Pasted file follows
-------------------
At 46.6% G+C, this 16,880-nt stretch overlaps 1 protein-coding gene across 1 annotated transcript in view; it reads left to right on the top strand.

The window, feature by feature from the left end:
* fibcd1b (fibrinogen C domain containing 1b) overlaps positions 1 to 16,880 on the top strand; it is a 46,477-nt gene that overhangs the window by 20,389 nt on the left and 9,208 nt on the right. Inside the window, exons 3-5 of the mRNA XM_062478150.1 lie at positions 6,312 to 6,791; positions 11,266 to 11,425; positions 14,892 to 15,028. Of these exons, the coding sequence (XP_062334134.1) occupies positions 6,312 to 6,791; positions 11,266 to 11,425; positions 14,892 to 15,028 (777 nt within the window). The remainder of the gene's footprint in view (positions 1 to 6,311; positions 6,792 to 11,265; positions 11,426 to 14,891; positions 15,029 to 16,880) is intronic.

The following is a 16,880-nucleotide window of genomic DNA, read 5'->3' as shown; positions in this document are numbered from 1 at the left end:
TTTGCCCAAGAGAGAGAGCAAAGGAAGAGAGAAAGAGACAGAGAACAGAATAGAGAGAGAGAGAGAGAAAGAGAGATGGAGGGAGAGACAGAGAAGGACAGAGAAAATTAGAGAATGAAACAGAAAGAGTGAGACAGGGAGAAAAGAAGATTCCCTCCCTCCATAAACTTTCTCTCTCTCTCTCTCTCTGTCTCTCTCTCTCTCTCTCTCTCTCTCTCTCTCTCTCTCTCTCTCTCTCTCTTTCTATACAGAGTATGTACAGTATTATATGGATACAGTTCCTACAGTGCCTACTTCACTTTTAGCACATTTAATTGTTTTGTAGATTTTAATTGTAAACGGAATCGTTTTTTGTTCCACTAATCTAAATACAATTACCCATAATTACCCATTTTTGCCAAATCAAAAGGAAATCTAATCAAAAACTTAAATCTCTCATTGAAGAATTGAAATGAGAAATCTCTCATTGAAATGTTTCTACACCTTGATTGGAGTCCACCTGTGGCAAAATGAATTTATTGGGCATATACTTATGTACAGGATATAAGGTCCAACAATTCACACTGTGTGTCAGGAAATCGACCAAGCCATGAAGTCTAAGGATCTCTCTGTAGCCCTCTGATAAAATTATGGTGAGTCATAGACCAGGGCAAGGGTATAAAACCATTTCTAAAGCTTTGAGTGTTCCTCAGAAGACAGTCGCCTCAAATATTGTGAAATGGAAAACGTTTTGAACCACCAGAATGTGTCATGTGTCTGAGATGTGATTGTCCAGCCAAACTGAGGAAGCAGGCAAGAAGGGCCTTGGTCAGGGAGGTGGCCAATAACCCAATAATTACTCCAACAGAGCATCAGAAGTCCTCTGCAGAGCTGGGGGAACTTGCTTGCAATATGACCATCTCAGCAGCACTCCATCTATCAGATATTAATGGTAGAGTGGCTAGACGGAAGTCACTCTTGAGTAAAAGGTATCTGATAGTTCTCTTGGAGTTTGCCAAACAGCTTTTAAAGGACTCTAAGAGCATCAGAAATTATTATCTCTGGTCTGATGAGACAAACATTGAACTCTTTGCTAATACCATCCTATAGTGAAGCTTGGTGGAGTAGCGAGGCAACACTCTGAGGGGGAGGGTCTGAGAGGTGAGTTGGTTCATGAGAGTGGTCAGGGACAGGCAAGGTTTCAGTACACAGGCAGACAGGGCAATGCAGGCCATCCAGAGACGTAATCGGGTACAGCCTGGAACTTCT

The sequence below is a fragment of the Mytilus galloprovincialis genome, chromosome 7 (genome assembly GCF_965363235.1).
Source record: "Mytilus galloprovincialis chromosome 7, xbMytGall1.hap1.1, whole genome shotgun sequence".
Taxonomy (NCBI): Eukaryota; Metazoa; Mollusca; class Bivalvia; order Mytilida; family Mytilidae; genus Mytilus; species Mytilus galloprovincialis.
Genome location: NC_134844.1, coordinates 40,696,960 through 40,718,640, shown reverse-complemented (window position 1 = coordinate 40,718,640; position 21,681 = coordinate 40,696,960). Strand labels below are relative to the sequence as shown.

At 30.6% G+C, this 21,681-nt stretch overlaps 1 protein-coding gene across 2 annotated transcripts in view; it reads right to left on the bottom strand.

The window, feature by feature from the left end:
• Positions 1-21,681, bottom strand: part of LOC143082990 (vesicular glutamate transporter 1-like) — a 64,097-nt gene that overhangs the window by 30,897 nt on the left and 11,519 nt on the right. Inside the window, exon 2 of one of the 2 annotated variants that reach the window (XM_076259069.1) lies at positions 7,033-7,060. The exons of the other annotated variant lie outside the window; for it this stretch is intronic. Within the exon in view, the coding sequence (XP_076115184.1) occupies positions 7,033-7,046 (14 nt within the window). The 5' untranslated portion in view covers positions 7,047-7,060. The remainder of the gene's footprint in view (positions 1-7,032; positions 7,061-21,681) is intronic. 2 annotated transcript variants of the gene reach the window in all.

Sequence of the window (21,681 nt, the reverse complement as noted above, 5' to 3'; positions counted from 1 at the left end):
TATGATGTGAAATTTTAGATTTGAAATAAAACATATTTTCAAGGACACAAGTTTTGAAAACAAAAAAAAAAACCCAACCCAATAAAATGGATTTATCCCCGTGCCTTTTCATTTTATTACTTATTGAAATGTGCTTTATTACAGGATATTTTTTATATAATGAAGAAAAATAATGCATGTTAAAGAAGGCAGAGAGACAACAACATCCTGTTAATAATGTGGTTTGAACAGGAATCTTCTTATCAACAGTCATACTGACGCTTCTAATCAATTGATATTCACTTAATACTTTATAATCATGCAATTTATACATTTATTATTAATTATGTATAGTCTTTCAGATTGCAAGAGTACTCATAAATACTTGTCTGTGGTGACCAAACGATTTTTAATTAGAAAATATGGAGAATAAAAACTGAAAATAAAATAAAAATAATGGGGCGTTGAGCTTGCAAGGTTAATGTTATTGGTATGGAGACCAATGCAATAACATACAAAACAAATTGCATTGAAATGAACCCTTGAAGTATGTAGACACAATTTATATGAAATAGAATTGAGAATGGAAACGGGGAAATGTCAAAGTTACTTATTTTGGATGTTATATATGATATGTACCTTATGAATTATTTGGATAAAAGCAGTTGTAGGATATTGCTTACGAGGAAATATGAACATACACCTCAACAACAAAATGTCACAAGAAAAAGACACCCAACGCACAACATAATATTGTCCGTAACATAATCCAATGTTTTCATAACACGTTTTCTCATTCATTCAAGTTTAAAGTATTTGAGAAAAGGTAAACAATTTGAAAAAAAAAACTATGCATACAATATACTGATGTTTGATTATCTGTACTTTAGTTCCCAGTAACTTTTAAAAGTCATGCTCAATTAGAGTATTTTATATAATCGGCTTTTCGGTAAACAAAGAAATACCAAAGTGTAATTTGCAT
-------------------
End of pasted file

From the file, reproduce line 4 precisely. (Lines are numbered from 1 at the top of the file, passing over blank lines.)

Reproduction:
The following is a 16,880-nucleotide window of genomic DNA, read 5'->3' as shown; positions in this document are numbered from 1 at the left end: